Urban wanted to make a mark, and he did: In 2001, ACG took in about $2.3 million, according to financial disclosures. By 2007, its income had nearly quadrupled to $7.9 million. (It now employs 15 lobbyists.)
Much of that growth has come from clients in Pennsylvania, including government agencies. When the scandal-plagued Pennsylvania Turnpike Commission wanted to push through an effort to toll I-80 a few years ago, it tapped ACG (among other firms). Urban’s company has also brought home more than $45 million for SEPTA, and millions more for both the DRPA and the City of Philadelphia’s youth violence and homelessness programs. His connections to Specter also bore fruit: Between 2002 and 2006, for instance, the Pittsburgh Tissue Engineering Initiative paid ACG $420,000 in lobbying fees, and ACG helped secure more than $3 million in earmarks garnered by Urban’s former boss.
As for the kinds of things Urban does for all that money, there’s his recent work with Comcast, whose merger with NBC-Universal has drawn the ire of Congressional critics. To fight back, ACG circulated a letter of support, signed by all but three members of Pennsylvania’s congressional delegation, touting Comcast’s “hands-on involvement in the local communities it serves” and its “numerous, unprecedented up-front commitments to … protect the interests of competitors.”
While the letter was said to be the idea of Bob Brady, his office needed someone to write it who could speak the language of both the FCC and the Department of Justice Antitrust Division. Brady turned to Comcast, and Comcast turned to Urban, whose ex-boss Specter was a longtime member of the Senate Judiciary Committee. “I [want] a substance lobbyist. I want our lobbyists to be smart and know the business,” says David Cohen, now Comcast’s executive vice president. “David has relationships, but he’s not just a relationship lobbyist.”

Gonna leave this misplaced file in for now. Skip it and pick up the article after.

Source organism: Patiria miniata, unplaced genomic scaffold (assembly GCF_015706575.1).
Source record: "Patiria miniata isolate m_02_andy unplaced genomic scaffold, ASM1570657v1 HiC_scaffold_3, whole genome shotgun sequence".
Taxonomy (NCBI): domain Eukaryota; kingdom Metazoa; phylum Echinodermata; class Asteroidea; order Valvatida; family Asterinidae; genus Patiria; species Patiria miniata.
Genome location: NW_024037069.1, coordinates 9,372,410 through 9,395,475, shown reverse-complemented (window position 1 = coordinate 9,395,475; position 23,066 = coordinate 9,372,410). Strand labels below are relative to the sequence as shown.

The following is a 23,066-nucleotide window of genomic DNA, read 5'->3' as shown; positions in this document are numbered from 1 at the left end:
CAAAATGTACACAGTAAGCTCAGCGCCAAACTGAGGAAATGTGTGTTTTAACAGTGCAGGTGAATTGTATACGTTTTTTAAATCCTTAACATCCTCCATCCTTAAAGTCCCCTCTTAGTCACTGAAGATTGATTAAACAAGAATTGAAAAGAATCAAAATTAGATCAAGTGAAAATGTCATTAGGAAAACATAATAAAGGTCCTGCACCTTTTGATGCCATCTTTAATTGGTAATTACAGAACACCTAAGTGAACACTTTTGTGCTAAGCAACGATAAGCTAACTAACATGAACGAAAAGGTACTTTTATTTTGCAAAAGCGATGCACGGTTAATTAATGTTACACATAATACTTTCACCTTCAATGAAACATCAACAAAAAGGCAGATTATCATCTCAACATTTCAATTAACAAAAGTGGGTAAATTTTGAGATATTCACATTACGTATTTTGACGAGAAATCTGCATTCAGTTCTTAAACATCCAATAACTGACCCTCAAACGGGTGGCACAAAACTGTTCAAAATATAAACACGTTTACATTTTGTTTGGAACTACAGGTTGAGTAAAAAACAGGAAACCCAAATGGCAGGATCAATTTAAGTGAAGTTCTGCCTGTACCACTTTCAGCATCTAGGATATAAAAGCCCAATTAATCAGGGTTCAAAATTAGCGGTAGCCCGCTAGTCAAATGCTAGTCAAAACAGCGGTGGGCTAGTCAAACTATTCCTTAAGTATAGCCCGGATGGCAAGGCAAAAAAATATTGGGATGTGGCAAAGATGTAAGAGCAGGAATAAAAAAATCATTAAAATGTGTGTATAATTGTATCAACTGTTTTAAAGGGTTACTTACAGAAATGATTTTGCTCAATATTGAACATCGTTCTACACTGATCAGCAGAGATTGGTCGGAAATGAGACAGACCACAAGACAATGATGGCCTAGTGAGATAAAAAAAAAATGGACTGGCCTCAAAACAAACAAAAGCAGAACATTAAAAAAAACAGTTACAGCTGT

Though the letter was only a drop in Comcast’s lobbying effort — Urban was one of 54 government workers-turned-lobbyists the company hired — it certainly didn’t hurt.
URBAN’S EIGHTH-FLOOR OFFICE, in a building one block south of K Street, is generously adorned with pictures and mementos from his life in government: posing with presidents and senators, eating with Fidel Castro, mugging with Yasser Arafat, shooting trap with Dick Cheney (“I shot better than him,” he says). There’s also the plaque commemorating his Bronze Star, awarded for “[developing] a rear-area support plan and [conducting] training with separate elements of the rear area” during the Gulf War.